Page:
JULY 25, 2015
I can give The Vatican Tapes some props for two things. One is its score from Insidious/Conjuring composer Joe Bishara, which does what the movie itself fails to do and never recalls The Exorcist, instead opting for its own ideas and pulling them off quite well (I even stuck around to listen to it during the credits). The other is that, despite what the trailers suggested, the movie isn't found footage. Not even close to it, in fact. I thought it'd be like a Lovely Molly kind of situation where it divides its time between traditional filmmaking and POV stuff, but apart from a few scenes in the beginning and a rarely used (unmanned, mounted) camera during the exorcism, it's shot like every other movie.
Alas, that's pretty fitting, since the script itself is like every other movie, at least the possession/exorcism ones. It saves its most (only?) interesting elements for its final moments, perhaps setting up a pretty intriguing sequel that we're likely never to see, as the film's sub-million opening weekend take* isn't exactly going to send producers scurrying to get Vatican Tapes 2 off the ground. Instead, director Mark Neveldine (half of the team responsible for Crank and then 3 terrible movies after it) and the script by too many people to remember (though one was Chris Morgan of the Fast & Furious series) spend the majority of the runtime on the same old shit we've seen a million times. Girl (Olivia Taylor Dudley from the also "Wait, it's NOT found footage?" entry Chernobyl Diaries) has an encounter, weird things start happening around her, hospitals get involved, answers are not given, and finally a priest is called in. Would you be surprised to learn that the film's climax involves two priests, a worried parent, and a possessed girl strapped to a bed?
Now, just a few days ago I gave Inner Demons some love, and in many respects it also commits some of the Exor-sins this movie does - so why is one OK and not the other? Well the approach the Inner Demons team took is a big one; the idea of the demon being held at bay by drug use is an intriguing one, and it also justified its POV aesthetic with the inclusion of the reality show team. Here, they can't even use the sparingly used camera properly, with the boyfriend inexplicably filming Angela as he takes her through the house and outside "to show her something" (a surprise birthday party, one she secretly knows about, which at least explains why she doesn't ask why he's filming her walking around). And the narrative has no such hook; there's a brief bit where she appears to be in two places at once at the hospital (sleeping in her bed, and in the nursery, attempting to drown a baby), but it's largely a go nowhere subplot, with Neveldine and his writers content to race through this stuff and get back to ripping off Friedkin and Blatty.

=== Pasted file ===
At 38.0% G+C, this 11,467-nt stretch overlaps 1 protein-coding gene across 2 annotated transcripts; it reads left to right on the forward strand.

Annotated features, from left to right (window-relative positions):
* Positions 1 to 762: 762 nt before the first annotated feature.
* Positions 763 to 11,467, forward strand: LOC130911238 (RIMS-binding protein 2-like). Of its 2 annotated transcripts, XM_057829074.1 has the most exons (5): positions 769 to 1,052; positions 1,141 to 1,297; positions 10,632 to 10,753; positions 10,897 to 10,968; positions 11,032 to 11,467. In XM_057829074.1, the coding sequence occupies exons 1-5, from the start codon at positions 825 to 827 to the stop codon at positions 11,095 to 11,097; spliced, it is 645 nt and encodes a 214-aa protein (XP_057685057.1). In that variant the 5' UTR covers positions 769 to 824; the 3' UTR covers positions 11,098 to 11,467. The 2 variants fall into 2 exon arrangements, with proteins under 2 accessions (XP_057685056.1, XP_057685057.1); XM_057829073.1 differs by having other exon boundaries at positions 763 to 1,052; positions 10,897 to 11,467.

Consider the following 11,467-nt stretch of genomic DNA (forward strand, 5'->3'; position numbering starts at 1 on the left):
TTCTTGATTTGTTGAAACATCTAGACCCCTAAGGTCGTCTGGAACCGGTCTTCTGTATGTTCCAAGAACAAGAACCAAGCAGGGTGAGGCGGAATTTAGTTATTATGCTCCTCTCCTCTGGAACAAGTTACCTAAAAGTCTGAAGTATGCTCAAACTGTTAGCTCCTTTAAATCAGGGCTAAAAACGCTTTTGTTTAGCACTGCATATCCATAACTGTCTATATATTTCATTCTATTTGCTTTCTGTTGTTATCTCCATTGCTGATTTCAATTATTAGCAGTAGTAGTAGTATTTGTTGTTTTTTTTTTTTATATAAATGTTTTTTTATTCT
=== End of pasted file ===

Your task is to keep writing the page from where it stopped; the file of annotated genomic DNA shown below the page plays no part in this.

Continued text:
Except for when they opted to rip off ZAZ, of all people. There's a scene at the top of the exorcism sequence where Angela starts to gag and the priest reaches into her mouth, pulling out an egg. Two more follow, and it's basically one of the movie's big "scary" setpieces - and all I could think about was the same scene being played for laughs in Airplane! Somehow the 1980 movie parodied this one 35 years earlier (if the Airplane gag was supposed to be making fun of anything specific in that moment, I never caught the reference, and some Googling didn't help), and it sticks out even more when you realize it's the closest the movie really gets to finding a pulse beyond those final 5 minutes. Neveldine also throws in some GoPro type footage during a brief out-of-control-bus scene that will remind you of the Cranks, and I couldn't help but wonder if there was a disconnect, with him being hired to make the "EXTREME" version of an Exorcist movie and him taking the job to show he could do something besides that sort of thing (kind of like when, with both seeking to do something new, Wes Craven signed on for an Eddie Murphy comedy and Eddie Murphy signed on for a Wes Craven horror movie). These brief moments belong in that hyper-silly/exciting world, not the world of the rest of this interminable affair.